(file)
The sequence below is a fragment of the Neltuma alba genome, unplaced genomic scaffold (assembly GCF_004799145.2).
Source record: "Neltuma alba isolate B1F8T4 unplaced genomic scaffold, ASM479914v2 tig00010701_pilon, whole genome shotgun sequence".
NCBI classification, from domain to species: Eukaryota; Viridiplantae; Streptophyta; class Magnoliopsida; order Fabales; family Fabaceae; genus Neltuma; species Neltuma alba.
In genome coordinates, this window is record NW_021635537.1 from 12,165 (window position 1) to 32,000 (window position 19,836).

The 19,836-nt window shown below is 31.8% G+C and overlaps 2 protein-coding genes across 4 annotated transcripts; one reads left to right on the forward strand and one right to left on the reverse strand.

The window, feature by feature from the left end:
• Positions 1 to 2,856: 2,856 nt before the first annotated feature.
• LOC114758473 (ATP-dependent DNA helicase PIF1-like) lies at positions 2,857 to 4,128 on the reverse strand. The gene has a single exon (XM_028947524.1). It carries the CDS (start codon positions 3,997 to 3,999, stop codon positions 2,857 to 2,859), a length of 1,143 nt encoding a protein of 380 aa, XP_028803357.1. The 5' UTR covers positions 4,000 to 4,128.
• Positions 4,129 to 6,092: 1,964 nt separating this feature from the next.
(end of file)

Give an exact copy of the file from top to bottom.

The sequence below is a fragment of the Neltuma alba genome, unplaced genomic scaffold (assembly GCF_004799145.2).
Source record: "Neltuma alba isolate B1F8T4 unplaced genomic scaffold, ASM479914v2 tig00010701_pilon, whole genome shotgun sequence".
NCBI classification, from domain to species: Eukaryota; Viridiplantae; Streptophyta; class Magnoliopsida; order Fabales; family Fabaceae; genus Neltuma; species Neltuma alba.
In genome coordinates, this window is record NW_021635537.1 from 12,165 (window position 1) to 32,000 (window position 19,836).

The 19,836-nt window shown below is 31.8% G+C and overlaps 2 protein-coding genes across 4 annotated transcripts; one reads left to right on the forward strand and one right to left on the reverse strand.

The window, feature by feature from the left end:
• Positions 1 to 2,856: 2,856 nt before the first annotated feature.
• LOC114758473 (ATP-dependent DNA helicase PIF1-like) lies at positions 2,857 to 4,128 on the reverse strand. The gene has a single exon (XM_028947524.1). It carries the CDS (start codon positions 3,997 to 3,999, stop codon positions 2,857 to 2,859), a length of 1,143 nt encoding a protein of 380 aa, XP_028803357.1. The 5' UTR covers positions 4,000 to 4,128.
• Positions 4,129 to 6,092: 1,964 nt separating this feature from the next.